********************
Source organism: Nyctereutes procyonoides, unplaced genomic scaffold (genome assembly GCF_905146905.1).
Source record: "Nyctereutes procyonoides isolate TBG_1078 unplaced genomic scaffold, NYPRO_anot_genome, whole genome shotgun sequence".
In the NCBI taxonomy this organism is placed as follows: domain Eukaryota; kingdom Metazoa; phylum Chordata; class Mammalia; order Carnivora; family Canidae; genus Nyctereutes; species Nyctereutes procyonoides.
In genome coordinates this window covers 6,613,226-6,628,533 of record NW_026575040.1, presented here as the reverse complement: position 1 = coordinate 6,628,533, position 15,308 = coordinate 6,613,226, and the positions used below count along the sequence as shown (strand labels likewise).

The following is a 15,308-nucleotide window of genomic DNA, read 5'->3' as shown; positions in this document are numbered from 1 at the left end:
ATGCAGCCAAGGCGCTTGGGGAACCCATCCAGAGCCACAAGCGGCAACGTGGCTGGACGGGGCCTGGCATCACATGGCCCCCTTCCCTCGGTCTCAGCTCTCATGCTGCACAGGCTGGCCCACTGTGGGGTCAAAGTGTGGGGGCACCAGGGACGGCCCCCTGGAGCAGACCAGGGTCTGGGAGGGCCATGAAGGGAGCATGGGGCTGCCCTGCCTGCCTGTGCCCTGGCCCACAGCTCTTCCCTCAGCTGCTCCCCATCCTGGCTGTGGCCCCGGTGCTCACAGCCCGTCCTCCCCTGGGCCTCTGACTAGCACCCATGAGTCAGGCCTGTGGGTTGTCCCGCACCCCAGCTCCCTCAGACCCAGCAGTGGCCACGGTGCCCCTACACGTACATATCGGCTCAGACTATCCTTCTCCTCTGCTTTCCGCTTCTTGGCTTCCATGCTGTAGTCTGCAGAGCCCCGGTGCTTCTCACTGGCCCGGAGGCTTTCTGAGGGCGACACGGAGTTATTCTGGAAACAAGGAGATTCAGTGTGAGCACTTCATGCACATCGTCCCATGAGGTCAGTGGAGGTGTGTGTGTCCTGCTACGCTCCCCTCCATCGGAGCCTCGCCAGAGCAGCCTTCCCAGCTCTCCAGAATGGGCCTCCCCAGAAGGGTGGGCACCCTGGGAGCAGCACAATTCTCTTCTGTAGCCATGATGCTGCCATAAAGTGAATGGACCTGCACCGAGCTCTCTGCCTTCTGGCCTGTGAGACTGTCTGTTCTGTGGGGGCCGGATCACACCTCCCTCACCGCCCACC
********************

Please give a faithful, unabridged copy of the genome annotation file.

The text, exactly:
Source organism: Nyctereutes procyonoides, unplaced genomic scaffold (genome assembly GCF_905146905.1).
Source record: "Nyctereutes procyonoides isolate TBG_1078 unplaced genomic scaffold, NYPRO_anot_genome, whole genome shotgun sequence".
In the NCBI taxonomy this organism is placed as follows: domain Eukaryota; kingdom Metazoa; phylum Chordata; class Mammalia; order Carnivora; family Canidae; genus Nyctereutes; species Nyctereutes procyonoides.
In genome coordinates this window covers 6,613,226-6,628,533 of record NW_026575040.1, presented here as the reverse complement: position 1 = coordinate 6,628,533, position 15,308 = coordinate 6,613,226, and the positions used below count along the sequence as shown (strand labels likewise).

The following is a 15,308-nucleotide window of genomic DNA, read 5'->3' as shown; positions in this document are numbered from 1 at the left end:
ATGCAGCCAAGGCGCTTGGGGAACCCATCCAGAGCCACAAGCGGCAACGTGGCTGGACGGGGCCTGGCATCACATGGCCCCCTTCCCTCGGTCTCAGCTCTCATGCTGCACAGGCTGGCCCACTGTGGGGTCAAAGTGTGGGGGCACCAGGGACGGCCCCCTGGAGCAGACCAGGGTCTGGGAGGGCCATGAAGGGAGCATGGGGCTGCCCTGCCTGCCTGTGCCCTGGCCCACAGCTCTTCCCTCAGCTGCTCCCCATCCTGGCTGTGGCCCCGGTGCTCACAGCCCGTCCTCCCCTGGGCCTCTGACTAGCACCCATGAGTCAGGCCTGTGGGTTGTCCCGCACCCCAGCTCCCTCAGACCCAGCAGTGGCCACGGTGCCCCTACACGTACATATCGGCTCAGACTATCCTTCTCCTCTGCTTTCCGCTTCTTGGCTTCCATGCTGTAGTCTGCAGAGCCCCGGTGCTTCTCACTGGCCCGGAGGCTTTCTGAGGGCGACACGGAGTTATTCTGGAAACAAGGAGATTCAGTGTGAGCACTTCATGCACATCGTCCCATGAGGTCAGTGGAGGTGTGTGTGTCCTGCTACGCTCCCCTCCATCGGAGCCTCGCCAGAGCAGCCTTCCCAGCTCTCCAGAATGGGCCTCCCCAGAAGGGTGGGCACCCTGGGAGCAGCACAATTCTCTTCTGTAGCCATGATGCTGCCATAAAGTGAATGGACCTGCACCGAGCTCTCTGCCTTCTGGCCTGTGAGACTGTCTGTTCTGTGGGGGCCGGATCACACCTCCCTCACCGCCCACC